Walmart, GlobeNewswire Probe Hoax Tying Retailer to Crypto Deal

A verified Twitter account for Litecoin news deleted a tweet linking to the press release after it became clear that the announcement was fake

A shopper carries a bag outside a Walmart store in San Leandro, California, U.S., on Thursday, May 13, 2021. Walmart Inc. is expected to release earnings figures on May 18. Photographer: David Paul Morris/Bloomberg
By Brendan Case and Vildana Hajric
September 13, 2021 | 01:21 PM

Bloomberg — By Brendan Case and Vildana Hajric

Walmart Inc. and a press-release distributor rushed to investigate a hoax tying the retailer to a supposed cryptocurrency deal after a false announcement sent a short-lived surge through a highly unregulated market.

Supposedly, according to the press release on GlobeNewswire at 9:30 a.m. in New York, Walmart was about to start letting its customers pay with Litecoin, which is the 16th largest cryptocurrency by market capitalization according to the website The news seemed at least plausible. After all, Walmart has expressed interest in cryptocurrencies and advertised a job opening earlier this year to develop a blockchain strategy. But within an hour, the retailer denied the statement, erasing most of a 33% surge in Litecoin and sending a shudder through the broader cryptocurrency market. A verified Twitter account for Litecoin news deleted a tweet linking to the press release after it became clear that the announcement was fake, said Charlie Lee, creator of Litecoin and managing director of the Litecoin Foundation.

Litecoin surged then quickly erased gains in Sept. 13 tradingdfd

“What happened was someone obviously created this fake news and got it on the GlobalNewswire,” Lee said by phone. “It’s an unfortunate situation -- we obviously shouldn’t have tweeted the news.”


The debacle underscores the danger of hoaxes in one of the hottest corners of the financial markets. While fake stories that move prices are as old as buying and selling, cryptocurrencies would seem to provide fertile ground for deception. Unlike stocks, trading is mostly untraceable, so scammers leave few tracks. And traders have become conditioned to expect outsize price reactions to the flimsiest news -- when, say, Elon Musk namechecks a project on Twitter.

Lee said the episode showed how fast unverified information can exert an effect on markets. “We realize how powerful a single tweet can be in this day and age,” he said. “It was over-excitedness about the news. It happens.”

Walmart said it has “no relationship” with Litecoin in a statement after a representative told Bloomberg News that the company is trying to learn more about the erroneous news release. The Litecoin Foundation said in a tweet that it hadn’t entered a partnership with Walmart.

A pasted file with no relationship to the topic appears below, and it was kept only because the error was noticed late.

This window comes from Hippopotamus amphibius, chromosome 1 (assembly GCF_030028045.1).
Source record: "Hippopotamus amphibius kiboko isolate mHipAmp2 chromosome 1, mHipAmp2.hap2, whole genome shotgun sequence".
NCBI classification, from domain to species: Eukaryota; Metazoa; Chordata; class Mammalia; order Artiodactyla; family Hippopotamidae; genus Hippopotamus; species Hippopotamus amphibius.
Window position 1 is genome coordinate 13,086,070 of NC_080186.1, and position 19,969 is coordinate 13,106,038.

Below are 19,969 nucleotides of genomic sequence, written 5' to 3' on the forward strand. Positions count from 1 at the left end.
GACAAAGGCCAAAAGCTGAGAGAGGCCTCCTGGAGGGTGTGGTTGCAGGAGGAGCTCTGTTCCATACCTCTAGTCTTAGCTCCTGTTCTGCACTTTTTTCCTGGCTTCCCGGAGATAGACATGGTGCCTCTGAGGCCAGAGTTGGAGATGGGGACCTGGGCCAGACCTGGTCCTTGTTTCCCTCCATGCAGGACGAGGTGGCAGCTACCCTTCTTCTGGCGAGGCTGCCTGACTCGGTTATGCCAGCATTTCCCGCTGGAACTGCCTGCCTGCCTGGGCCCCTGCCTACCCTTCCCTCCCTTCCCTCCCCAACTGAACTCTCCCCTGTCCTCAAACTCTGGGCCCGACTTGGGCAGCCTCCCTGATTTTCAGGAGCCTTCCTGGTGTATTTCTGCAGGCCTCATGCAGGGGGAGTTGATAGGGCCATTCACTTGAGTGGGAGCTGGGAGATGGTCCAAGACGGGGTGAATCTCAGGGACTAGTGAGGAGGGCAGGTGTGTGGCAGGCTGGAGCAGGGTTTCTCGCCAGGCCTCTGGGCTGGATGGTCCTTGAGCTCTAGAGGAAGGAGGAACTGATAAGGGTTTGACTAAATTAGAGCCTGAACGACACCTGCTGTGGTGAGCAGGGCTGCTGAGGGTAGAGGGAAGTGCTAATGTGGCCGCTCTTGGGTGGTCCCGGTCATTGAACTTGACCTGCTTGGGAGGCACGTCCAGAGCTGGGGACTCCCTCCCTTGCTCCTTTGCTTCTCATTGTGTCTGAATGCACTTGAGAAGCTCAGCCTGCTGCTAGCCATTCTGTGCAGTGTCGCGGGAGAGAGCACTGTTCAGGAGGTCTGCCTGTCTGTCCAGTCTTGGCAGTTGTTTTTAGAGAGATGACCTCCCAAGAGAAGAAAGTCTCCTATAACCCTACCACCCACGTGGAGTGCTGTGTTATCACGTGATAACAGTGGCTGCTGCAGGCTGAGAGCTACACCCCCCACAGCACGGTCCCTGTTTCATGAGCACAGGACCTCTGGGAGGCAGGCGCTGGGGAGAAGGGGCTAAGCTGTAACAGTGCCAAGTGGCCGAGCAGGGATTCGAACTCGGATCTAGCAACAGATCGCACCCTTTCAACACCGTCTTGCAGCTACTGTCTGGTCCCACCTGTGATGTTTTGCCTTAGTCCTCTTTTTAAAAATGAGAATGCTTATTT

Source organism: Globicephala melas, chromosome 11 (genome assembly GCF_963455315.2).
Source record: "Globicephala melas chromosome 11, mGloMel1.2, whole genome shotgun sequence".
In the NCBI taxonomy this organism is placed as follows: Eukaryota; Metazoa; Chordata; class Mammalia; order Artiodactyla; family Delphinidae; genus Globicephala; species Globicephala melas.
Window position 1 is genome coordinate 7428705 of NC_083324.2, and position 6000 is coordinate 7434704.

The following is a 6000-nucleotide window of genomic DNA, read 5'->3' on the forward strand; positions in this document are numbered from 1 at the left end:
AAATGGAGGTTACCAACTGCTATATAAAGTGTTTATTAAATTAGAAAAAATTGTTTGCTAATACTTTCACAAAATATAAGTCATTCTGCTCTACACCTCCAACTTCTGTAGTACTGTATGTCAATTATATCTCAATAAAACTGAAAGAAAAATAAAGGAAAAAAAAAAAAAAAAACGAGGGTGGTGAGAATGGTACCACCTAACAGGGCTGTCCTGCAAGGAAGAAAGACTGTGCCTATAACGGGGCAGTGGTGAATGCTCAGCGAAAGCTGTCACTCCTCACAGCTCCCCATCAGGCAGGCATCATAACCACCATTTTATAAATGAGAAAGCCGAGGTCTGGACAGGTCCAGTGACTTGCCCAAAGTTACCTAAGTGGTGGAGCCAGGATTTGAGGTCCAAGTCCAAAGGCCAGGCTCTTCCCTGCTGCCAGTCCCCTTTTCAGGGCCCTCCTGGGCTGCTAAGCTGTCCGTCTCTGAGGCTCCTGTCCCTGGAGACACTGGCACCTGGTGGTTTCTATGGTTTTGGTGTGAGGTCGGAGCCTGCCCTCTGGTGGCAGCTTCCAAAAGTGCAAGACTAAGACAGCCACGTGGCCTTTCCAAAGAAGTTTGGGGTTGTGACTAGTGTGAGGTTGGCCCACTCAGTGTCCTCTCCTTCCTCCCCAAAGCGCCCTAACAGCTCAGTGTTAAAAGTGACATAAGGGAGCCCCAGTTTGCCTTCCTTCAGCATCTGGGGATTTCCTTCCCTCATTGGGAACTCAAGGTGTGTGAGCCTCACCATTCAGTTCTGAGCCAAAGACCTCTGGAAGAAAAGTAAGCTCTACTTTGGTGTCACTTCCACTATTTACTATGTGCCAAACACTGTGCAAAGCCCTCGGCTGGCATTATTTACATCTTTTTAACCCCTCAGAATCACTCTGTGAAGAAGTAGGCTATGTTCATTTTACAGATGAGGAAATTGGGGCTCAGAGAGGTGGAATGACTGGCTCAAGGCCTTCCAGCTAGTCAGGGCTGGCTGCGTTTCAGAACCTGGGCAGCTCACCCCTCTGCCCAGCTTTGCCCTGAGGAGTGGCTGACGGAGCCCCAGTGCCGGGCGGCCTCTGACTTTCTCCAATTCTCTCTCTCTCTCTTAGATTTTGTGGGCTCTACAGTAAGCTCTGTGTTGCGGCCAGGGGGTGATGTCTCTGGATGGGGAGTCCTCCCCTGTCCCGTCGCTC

Litecoin erased its gain, falling less than 1% at 1:30 p.m. in New York. Walmart shares slipped less than 1% to $145.02 after earlier trading in positive territory.

A spokesperson for Intrado, which operates GlobeNewswire and is controlled by Apollo Global Management, said the company would remove the release from its website, which it did around 11:15 a.m. The wire service is investigating the incident. Intrado distributes 200,000 press releases per year, according to its website.

Walmart advertised a position earlier this year to develop “the digital currency strategy and product roadmap” while identifying “crypto-related investment and partnerships,” according to an August job posting on the company’s website.

Cryptocurrencies aren’t the only markets in which bad information has moved prices, of course. The SEC has gone after individuals for issuing phony press releases in recent years. The agency often relies on well-timed stock trades for clues as to who is behind the hoax, but it could be harder for it to unravel this hoax, since cryptocurrency is designed to be anonymous. The SEC, which didn’t immediately respond to a request for comment, has limited access to data on well-timed crypto trades and will likely have to turn to unregulated platforms for more information.


It’s unclear whether the episode will dissuade big companies from partnering with cryptocurrencies going forward. Their use has skyrocketed in recent years, with El Salvador even going as far as adopting Bitcoin as legal tender, but questions about their susceptibility to meddling and pump-and-dump schemes has fueled skepticism in many corners of the market.

“In terms of this being harmful for crypto -- this happens with the regular stock market also,” Litecoin’s Lee said. “It happens a lot more with the regular stock market than with crypto. But I’ve seen it happen a few times with crypto.”